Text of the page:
20,000 Rally for Immigrant Workers’ Rights
At long last, the AFL-CIO has done an about-face concerning immigrants’ rights. At its February executive meeting it adopted a resolution supporting amnesty for undocumented workers. It now says that it opposes sanctions against employers who hire undocumented workers, and it’s calling for new laws to provide on-the-job protections for immigrant workers.
Previously, the AFL-CIO was a major backer of 1986 legislation that bans firms from hiring undocumented workers. But after a while, the federation complained that the bosses weren’t obeying the law, and undocumented workers were getting jobs.
If that wasn’t bad enough for the union tops, when they tried to organize undocumented workers, bosses often would call on the immigration authorities to deport the workers. Obviously, the AFL-CIO had to choose between a kind of “domestic protectionism,” and smaller unions, or win the fight to organize immigrants.
Seeing that as many as 5 to 6 million immigrant workers are estimated to be in the U.S., it’s no wonder that some observers liken the AFL-CIO’s choices to the choices unions faced in the 1930s: Organize workers into craft unions, a proven failure during the Depression, or into industrial unions and really grow.
Recently, the AFL-CIO convened regional hearings which heard testimony from immigrant workers detailing their hardships. The hearings established beyond all doubt that the 1986 law imperils the job security of any undocumented worker who dares to complain about abuse, job hazards, and sweat-shop wages. The Los Angeles hearing attracted by far the largest turnout as an estimated 20,000 attendees packed a sports arena, and filled the surrounding sidewalks. “Immigrants from Peru, Mexico, Thailand, Korea, and numerous other countries filled the arena waving their home country flags and American flags. Many said they were illegal immigrants,” reported the Associated Press June 10.
AFL-CIO Vice President Linda Chavez-Thompson told the crowd, “Time after time we see employers try to divide us from our sisters and brothers. They try to pit immigrants against nonimmigrants, documented against undocumented, and try to drive down the wages and working conditions of all.”
The AFL-CIO’s new stance on immigrants’ rights deserves all workers’ support. But at the same time, workers need to organize to push the top labor officials to stop viewing workers outside the U.S. borders as competitors, rather than allies. For as the Associated Press reports, “The AFL-CIO still objects to increasing the number of immigrants allowed to work in the country legally.”
“People Are Dying”
Of course it’s too much to expect the labor tops to really embrace radical labor’s war-cry, “Workers of the World Unite!” Still, with the increasing proportion of immigrants in the work force, it might be less difficult now than in the past to push and shove the labor officialdom in that direction. For starters, workers could add their voices to the voice of an immigrant at the Los Angeles rally who said that she wants still more from the labor leaders. “We shouldn't have to have papers. People are coming in every day, and dying trying to. Shouldn't they be included in the amnesty?” (quoted in the Militant, June 26).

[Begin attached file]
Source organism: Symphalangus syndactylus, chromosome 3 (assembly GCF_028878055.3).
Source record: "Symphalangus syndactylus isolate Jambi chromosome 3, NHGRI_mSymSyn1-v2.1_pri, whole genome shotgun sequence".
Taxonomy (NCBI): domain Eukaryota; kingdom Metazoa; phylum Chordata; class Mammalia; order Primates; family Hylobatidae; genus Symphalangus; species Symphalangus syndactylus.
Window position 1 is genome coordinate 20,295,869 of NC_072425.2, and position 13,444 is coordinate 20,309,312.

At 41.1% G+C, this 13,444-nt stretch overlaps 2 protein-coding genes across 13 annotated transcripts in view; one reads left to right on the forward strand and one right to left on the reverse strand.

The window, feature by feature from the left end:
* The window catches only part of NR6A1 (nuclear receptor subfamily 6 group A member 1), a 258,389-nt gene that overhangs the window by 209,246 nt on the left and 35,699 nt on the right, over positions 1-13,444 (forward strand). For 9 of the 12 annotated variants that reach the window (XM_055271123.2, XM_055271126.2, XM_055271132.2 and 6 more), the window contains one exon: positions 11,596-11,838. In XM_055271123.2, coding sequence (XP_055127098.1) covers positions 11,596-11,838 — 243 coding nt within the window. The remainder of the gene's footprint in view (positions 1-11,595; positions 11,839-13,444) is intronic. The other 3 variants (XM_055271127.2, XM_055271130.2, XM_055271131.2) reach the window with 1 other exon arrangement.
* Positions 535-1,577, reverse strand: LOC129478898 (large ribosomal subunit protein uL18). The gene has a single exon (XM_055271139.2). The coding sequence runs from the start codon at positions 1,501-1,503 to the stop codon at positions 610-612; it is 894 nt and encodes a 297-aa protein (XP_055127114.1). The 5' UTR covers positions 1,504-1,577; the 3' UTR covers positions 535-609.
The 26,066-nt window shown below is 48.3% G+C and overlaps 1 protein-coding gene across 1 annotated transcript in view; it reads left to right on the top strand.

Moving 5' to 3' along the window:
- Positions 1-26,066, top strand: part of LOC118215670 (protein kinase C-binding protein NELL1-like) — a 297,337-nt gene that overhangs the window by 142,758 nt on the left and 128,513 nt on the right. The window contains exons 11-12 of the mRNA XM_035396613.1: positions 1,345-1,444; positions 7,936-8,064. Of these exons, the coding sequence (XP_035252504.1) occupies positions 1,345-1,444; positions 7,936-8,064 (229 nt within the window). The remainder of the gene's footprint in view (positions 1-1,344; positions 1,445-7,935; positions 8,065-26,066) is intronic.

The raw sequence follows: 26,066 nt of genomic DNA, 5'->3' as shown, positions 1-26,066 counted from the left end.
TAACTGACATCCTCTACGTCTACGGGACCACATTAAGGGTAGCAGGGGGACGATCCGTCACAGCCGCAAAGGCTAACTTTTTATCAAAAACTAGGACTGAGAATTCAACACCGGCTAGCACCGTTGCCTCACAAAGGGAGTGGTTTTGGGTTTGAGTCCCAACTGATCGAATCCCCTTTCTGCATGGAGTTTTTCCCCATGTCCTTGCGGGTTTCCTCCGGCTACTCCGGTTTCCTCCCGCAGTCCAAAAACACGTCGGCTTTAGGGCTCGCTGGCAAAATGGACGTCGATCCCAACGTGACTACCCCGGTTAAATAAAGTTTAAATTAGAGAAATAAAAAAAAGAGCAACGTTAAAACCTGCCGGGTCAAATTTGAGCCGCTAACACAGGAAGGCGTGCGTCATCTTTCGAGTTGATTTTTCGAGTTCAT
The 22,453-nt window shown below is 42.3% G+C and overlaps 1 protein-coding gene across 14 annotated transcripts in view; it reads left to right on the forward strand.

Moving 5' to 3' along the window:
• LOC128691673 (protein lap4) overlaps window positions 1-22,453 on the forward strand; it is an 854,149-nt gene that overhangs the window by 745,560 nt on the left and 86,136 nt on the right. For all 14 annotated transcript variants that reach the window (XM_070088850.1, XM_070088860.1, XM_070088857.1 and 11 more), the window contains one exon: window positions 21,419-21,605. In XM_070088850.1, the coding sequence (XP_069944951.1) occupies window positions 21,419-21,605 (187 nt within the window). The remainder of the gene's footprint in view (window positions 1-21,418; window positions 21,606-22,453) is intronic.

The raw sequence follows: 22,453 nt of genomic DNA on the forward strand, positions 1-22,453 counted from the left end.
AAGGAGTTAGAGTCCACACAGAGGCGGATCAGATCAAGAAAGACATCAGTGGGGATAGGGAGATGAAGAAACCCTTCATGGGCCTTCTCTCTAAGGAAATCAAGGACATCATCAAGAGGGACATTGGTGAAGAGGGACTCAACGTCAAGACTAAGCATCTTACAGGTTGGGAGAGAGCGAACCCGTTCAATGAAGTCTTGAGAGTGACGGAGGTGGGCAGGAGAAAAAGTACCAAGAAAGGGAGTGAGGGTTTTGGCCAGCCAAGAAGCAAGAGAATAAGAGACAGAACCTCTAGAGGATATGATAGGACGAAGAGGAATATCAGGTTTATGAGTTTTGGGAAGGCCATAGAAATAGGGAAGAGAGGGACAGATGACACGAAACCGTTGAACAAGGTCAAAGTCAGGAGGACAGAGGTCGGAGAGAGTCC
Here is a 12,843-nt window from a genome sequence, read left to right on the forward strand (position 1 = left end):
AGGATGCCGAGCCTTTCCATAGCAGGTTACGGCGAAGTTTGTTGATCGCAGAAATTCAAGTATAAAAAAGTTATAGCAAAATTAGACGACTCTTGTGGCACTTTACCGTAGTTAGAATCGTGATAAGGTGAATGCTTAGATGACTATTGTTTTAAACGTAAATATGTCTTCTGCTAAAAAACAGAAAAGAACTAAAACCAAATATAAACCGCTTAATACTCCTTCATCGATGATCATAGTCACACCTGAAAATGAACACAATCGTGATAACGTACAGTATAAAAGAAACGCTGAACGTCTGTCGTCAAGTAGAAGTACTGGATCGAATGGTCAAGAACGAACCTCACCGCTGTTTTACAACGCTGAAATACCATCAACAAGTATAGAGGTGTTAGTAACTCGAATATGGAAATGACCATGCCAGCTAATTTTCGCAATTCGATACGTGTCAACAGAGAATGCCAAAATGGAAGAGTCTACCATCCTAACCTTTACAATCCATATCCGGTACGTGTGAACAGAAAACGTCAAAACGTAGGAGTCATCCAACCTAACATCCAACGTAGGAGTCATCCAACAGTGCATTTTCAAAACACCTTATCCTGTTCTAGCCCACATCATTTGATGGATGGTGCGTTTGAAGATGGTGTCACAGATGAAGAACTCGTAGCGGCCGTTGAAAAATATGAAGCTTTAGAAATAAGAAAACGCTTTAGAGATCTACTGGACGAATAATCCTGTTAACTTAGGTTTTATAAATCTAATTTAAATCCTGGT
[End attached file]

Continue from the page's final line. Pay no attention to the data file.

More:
She’s not exaggerating. “Along the 2,000-mile US-Mexico border, 356 Mexicans lost their lives last year attempting to cross, according to figures compiled by the Mexican Consulate” (Immigration News Briefs, April). And the Clinton/Gore administration’s Operation Gatekeeper “is driving border crossers away from the San Diego area into the more remote and dangerous mountain and desert areas to the east.” Amnesty International has declared that Operation Gatekeeper is “a human rights abuse”, saying it "maximizes the physical risks, thereby ensuring that hundreds of migrants would die" (San Diego Union Tribune, April 18 and 21).
Gatekeeper Plus Vigilantes
Operation Gatekeeper has involved the building of massive, triple-layer fences (shades of the Berlin Wall) along the border between San Diego and its cross-border neighbor city of Tijuana, Mexico, a major urban area where border crossing had been frequent and did not endanger people’s lives.
The resulting increased number of border crossers, in southeast Arizona for example, has been seized on by racist vigilantes as a cover to wage a paramilitary battle against undocumented workers fleeing maquiladora wages and working conditions, or worse.
A Tucson union and immigrant rights activist, George Shriver, has written that “a group of Cochise County [Arizona] ranchers ... have waged a vigilante crusade against unarmed, undocumented workers crossing the border... The official position of local county sheriffs and some county officials, as well as the former head of the Tucson-area Border Patrol is sympathy for the vigilante ranchers. These vigilantes therefore have received implicit permission to carry out their violent armed arrests, shooting, terrorizing, and using hate language. These are home-grown, ‘good ole boy’ U.S. paramilitaries who provoke conflict, hate, and terror.”
Certainly, the day that the AFL-CIO convenes mass hearings to end the official and unofficial war against immigrants fleeing poverty can’t come soon enough.
June 16, 2000